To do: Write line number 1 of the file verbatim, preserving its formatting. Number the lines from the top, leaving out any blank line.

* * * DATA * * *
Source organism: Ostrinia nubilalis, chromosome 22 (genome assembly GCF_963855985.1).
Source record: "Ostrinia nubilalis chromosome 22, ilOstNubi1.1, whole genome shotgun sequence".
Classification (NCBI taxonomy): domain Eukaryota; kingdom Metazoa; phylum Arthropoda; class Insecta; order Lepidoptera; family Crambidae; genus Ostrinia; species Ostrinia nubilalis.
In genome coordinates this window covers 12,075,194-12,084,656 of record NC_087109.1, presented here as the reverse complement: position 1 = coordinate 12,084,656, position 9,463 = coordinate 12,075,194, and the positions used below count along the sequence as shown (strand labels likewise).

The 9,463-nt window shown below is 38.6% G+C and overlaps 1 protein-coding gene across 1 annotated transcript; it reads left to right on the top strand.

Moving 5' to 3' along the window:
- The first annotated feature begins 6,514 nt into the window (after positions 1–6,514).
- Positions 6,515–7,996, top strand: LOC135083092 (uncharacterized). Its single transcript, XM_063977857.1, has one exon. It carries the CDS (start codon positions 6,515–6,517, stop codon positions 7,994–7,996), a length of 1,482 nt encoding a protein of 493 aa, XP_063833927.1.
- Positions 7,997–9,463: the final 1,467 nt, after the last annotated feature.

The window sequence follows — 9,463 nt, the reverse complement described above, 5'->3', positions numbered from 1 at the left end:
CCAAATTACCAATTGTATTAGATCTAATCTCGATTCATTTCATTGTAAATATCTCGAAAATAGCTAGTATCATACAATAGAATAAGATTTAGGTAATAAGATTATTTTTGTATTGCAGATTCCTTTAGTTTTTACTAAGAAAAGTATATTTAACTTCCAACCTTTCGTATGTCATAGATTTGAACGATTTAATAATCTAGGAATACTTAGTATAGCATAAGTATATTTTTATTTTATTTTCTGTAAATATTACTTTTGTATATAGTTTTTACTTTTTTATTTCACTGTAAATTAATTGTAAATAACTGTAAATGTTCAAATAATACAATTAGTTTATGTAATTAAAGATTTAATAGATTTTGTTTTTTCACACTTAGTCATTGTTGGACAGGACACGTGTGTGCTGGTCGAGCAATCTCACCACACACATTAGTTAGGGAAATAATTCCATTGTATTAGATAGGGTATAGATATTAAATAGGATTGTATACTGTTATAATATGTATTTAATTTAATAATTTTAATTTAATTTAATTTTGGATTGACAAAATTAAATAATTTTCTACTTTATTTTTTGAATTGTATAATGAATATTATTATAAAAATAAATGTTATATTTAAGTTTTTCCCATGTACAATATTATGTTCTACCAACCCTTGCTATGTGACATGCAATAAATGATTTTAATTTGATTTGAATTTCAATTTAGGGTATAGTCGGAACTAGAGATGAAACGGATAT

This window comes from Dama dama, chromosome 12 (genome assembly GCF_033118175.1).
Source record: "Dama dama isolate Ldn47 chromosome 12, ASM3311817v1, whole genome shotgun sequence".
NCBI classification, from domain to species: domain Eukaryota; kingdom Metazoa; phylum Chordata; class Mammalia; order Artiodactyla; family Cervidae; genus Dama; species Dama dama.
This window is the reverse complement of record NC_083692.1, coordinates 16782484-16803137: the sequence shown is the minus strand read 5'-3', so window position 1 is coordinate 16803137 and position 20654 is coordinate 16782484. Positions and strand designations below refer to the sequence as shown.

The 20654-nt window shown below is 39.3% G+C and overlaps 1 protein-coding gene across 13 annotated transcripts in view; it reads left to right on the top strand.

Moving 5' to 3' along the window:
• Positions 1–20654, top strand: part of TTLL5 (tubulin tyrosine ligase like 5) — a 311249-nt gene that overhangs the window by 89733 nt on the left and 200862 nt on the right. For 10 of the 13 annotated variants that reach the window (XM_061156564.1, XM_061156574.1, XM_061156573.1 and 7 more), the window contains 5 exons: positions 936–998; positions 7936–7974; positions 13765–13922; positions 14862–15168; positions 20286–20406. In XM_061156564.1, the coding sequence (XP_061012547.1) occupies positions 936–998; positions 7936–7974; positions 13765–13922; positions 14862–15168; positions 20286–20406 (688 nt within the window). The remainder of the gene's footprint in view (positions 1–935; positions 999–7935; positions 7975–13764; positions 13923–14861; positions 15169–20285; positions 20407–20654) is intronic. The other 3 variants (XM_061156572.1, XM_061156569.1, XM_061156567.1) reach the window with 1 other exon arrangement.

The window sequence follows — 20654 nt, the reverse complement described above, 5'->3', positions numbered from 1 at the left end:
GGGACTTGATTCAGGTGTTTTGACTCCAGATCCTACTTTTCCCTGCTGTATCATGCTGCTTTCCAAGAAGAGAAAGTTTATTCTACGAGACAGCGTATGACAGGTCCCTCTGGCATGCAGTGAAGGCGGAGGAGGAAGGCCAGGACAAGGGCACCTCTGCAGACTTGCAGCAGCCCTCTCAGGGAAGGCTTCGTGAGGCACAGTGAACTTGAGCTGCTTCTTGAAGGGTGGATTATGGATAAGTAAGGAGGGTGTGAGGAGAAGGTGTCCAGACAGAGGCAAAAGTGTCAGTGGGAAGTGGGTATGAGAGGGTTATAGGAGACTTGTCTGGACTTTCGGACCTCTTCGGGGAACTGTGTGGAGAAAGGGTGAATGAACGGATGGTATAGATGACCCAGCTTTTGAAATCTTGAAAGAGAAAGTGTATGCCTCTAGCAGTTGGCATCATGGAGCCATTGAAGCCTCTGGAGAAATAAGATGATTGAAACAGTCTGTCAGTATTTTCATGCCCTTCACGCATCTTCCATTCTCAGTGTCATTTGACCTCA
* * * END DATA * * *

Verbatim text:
Source organism: Ostrinia nubilalis, chromosome 22 (genome assembly GCF_963855985.1).